LAUNCESTON, Australia, Dec 4 (Reuters) – There are indications that China’s appetite for imported coal may be starting to ease in line with Beijing’s efforts to limit the use of the fuel over winter in a bid to lower air pollution.
China’s seaborne imports were 18.26 million tonnes in November, down from 20 million in October, according to vessel-tracking and port data compiled by Thomson Reuters Supply Chain and Commodity Forecasts.
It’s the fourth consecutive monthly decline for seaborne coal imports, according to the data, and it comes as the authorities impose productions cuts on coal-consuming industries such as steel.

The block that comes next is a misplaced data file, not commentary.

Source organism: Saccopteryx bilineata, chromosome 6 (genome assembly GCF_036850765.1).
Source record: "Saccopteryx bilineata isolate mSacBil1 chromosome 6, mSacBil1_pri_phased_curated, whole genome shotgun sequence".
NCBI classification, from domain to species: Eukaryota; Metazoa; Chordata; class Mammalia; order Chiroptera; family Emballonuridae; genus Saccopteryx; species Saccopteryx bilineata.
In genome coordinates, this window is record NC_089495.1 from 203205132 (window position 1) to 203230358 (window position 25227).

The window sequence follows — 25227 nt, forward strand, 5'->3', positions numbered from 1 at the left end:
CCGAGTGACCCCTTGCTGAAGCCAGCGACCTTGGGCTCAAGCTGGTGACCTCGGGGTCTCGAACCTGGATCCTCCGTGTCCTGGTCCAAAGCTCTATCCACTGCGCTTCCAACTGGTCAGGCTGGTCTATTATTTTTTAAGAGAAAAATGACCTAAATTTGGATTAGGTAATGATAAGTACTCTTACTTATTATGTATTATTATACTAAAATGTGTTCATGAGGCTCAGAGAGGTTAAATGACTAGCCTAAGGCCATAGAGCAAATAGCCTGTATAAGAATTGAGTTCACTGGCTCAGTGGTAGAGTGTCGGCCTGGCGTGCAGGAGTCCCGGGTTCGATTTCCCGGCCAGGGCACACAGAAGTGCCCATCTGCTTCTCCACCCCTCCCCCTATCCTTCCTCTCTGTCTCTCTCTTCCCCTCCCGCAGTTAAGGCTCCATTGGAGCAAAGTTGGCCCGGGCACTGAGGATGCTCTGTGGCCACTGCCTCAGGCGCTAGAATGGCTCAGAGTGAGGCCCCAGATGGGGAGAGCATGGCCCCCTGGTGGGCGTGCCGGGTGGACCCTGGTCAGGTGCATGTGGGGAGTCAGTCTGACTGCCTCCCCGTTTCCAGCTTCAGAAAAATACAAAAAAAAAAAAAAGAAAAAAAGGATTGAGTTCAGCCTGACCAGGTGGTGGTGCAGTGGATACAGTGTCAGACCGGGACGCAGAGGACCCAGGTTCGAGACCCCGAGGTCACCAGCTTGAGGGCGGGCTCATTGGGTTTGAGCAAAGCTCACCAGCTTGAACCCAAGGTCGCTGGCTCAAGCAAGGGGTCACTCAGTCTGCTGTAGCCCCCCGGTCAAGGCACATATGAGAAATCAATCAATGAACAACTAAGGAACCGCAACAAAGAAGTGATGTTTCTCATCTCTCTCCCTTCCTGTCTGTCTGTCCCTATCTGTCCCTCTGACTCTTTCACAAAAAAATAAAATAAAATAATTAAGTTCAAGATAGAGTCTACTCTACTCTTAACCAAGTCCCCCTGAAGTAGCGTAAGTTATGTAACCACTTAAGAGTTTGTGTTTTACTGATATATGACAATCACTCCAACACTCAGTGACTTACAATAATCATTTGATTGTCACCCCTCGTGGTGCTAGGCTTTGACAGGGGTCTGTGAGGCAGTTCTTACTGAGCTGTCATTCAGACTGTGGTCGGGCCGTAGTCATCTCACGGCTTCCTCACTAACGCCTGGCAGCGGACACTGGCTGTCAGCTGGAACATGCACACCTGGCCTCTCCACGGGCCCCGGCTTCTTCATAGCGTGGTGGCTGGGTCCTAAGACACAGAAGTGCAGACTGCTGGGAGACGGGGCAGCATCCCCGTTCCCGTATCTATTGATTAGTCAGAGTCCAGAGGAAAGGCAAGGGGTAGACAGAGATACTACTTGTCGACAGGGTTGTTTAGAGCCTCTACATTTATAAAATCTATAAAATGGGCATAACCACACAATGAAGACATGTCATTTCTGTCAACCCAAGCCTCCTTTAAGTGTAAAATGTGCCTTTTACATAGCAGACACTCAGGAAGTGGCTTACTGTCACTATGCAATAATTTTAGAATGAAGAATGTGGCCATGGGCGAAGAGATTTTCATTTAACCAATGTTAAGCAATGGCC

The vessel-tracking data doesn’t align exactly with official customs data given it excludes coal that is imported by rail or road, and also because of minor differences as to when cargoes are assessed as having been discharged.
However, it has proven a reliable indicator of China’s seaborne imports and the November data shows the decline to be fairly broadly-based. Shipments from top supplier Indonesia declined to 9.13 million tonnes in November from October’s 10.11 million and 9.63 million in September.